What does the world owe Marilyn Monroe?
Some people might say “nothing.” They’ll argue that Monroe was a rich and famous movie star adored by millions, and that’s enough. Her comedic and dramatic skills, clever use of her beauty on screen, and business acumen will be discounted. They’ll shrug at her life’s difficulties and their role in her untimely death in 1962. For some, Monroe was nothing more than an image to lust after and criticize. Given the enduring legacy of said image and our expanded cultural language and context, now seems like the right time to critically and thoughtfully reconsider Monroe and her life.
Blonde is not that kind of film.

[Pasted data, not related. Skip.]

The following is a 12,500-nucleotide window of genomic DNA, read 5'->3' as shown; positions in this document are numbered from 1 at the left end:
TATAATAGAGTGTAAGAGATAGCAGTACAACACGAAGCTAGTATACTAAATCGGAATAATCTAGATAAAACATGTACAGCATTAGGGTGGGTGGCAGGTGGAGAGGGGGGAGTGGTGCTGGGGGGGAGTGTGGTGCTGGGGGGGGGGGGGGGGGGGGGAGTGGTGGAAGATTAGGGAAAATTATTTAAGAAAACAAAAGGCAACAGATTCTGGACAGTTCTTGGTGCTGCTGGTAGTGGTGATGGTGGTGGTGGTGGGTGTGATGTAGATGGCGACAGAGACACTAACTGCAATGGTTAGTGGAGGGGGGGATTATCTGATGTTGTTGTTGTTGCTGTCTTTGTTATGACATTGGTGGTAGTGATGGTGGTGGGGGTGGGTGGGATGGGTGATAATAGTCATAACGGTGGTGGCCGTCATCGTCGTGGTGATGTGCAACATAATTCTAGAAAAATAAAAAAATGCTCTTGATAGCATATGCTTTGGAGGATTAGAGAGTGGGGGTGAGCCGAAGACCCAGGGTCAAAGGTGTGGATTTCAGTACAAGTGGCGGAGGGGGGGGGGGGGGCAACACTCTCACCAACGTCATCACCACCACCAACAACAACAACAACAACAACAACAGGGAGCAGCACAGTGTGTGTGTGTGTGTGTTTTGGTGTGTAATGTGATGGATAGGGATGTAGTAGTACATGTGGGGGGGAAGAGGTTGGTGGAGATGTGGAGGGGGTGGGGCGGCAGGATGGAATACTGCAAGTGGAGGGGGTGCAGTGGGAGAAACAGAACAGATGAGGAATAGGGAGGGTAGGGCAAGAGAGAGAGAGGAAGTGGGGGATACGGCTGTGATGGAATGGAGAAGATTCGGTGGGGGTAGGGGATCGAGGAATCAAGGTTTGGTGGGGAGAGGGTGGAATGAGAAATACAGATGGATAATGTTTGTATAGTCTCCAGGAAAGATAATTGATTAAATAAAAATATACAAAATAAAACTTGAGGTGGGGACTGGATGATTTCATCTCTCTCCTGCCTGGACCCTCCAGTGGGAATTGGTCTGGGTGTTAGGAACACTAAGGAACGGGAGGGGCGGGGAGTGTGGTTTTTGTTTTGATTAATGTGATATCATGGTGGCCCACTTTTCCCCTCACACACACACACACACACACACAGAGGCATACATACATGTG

Directed and written by Andrew Dominik, Blonde adapts Joyce Carol Oates’ novel, a dense and fictionalized account of Marilyn Monroe’s life. With Ana de Armas as the titular blonde, the film covers important moments in her life, framed mainly by her intimate relationships with men. We see her fictional polyamorous relationship with the sons of Edward G. Robinson and Charlie Chaplin and her marriages to baseball legend Joe DiMaggio (Bobby Cannavale) and prolific playwright Arthur Miller (Adrien Brody). And then, of course, there is her infamous dalliance with President John F. Kennedy (Caspar Phillipson). With Oates’ book and Monroe’s indelible imagery as guides, Dominik imagines the path that ended with Monroe naked and lifeless in her bedroom at age 36.